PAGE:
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Florida Gov. DeSantis vetoes new congressional maps

The move puts pressure on the GOP-dominated Legislature to approve a map and resolve any resulting lawsuits before the June qualifying period for federal candidates.
Florida Gov. Ron DeSantis speaks at the Conservative Political Action Conference in Orlando, Fla., on Feb. 24, 2022.
Florida Gov. Ron DeSantis speaks at the Conservative Political Action Conference in Orlando, Fla., on Feb. 24, 2022.Marco Bello / Reuters file
/ Source: Associated Press

TALLAHASSEE, Fla. — In a rare disagreement with the Republican-dominated Legislature, Florida Gov. Ron DeSantis vetoed the state’s newly draw congressional maps Tuesday and lawmakers will hold a special session in April to redraw them.

The veto puts more pressure on the Republican-dominated Legislature to approve a map and resolve any resulting lawsuits before the June 13 to 17 qualifying period for federal candidates. Florida is also creating a new 28th district because of population growth.

“In their, I guess, understandable zeal to try to comply with what they believe the Florida constitution required, they forgot to make sure what they were doing complied with the 14th amendment of the U.S. Constitution,” DeSantis said during a news conference.

DeSantis, a potential 2024 presidential candidate, interjected himself into the once-a-decade process of drawing new political lines following the federal census by submitting his own map. The Senate did not take the governor’s map into consideration, and the House approved two maps, a primary map to try to appease DeSantis and a second in case the first map was found to be unconstitutional.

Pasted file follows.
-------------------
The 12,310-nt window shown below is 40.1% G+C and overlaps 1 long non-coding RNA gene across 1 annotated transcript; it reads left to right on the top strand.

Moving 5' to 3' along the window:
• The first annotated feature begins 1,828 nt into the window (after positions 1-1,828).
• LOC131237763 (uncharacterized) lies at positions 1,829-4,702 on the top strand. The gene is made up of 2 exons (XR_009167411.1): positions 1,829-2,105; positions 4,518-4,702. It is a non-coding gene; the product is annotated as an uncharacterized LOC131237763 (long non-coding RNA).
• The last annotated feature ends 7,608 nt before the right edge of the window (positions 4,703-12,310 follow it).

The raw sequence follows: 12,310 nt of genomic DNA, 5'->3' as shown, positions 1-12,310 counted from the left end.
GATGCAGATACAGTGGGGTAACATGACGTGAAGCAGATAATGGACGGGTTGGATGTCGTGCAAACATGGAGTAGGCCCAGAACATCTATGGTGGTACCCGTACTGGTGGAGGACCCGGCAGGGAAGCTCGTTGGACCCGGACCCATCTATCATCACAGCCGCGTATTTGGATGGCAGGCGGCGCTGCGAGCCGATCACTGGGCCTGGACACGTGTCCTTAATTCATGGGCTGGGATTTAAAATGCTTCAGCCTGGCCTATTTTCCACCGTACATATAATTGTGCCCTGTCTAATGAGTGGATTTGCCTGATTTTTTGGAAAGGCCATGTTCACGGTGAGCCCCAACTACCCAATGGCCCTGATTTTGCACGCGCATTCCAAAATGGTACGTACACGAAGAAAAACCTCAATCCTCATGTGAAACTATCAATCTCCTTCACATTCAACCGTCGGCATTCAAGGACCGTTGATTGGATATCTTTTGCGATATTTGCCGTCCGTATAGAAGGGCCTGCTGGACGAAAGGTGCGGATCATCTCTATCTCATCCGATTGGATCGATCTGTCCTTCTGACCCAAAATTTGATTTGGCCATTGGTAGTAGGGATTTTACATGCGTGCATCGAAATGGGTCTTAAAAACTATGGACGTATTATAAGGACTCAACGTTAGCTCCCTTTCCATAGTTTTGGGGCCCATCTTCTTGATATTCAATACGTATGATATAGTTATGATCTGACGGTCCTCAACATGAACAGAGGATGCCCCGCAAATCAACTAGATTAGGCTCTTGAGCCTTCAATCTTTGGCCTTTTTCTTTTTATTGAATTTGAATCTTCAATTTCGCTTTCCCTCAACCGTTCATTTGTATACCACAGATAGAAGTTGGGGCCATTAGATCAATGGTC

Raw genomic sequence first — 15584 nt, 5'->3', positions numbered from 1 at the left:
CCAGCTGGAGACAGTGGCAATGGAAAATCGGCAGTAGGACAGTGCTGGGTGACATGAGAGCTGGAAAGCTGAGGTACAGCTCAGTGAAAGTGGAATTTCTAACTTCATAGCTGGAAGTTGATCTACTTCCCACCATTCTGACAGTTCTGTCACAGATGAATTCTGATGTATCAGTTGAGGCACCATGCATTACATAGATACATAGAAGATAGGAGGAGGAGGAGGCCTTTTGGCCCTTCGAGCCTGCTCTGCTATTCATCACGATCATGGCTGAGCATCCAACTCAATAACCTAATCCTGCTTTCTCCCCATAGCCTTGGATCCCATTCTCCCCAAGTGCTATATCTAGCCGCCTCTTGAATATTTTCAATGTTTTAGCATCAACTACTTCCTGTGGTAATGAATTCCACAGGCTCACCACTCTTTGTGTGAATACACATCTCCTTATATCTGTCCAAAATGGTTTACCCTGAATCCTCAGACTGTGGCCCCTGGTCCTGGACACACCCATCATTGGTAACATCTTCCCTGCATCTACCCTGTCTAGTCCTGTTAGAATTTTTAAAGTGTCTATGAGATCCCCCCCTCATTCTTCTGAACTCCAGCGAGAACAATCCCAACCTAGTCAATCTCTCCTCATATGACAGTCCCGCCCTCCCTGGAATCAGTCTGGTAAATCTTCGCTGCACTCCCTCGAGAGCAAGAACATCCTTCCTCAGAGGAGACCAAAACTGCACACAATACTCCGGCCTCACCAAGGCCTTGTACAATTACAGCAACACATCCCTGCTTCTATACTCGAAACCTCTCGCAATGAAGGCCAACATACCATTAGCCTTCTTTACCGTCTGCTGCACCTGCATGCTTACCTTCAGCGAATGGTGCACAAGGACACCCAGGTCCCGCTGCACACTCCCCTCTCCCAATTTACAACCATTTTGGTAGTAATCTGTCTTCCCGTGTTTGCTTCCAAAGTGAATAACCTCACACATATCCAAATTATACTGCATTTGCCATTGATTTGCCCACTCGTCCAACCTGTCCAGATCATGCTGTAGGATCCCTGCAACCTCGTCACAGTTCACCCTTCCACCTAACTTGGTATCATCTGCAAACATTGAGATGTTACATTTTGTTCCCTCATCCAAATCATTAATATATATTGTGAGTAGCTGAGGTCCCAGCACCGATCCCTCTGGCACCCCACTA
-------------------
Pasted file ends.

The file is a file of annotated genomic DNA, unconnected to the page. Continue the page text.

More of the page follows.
While the House was debating the bill, DeSantis used Twitter to say the plan was “DOA.”

Republican Senate President Wilton Simpson and Republican House Speaker Chris Sprowls told lawmakers to return to the Capitol on April 19 to 22.

“Our goal is for Florida to have a new congressional map passed by the Legislature, signed by the Governor, and upheld by the court if challenged,” the leaders said in a joint statement.

At the news conference, DeSantis said, “We’re not going to have it draw by a court.”

In 2010, voters approved a constitutional amendment aimed at preventing gerrymandering. It states that political maps have to be drawn in a way that does not favor or hurt a candidate or party, that districts should be compact and contiguous and that the ability of minorities to elect members to Congress should not be diminished.

DeSantis argues that a later U.S. Supreme Court ruling determined that districts can’t be drawn with race being the primary factor. The governor’s map would likely result in two Black members of Congress losing their seats.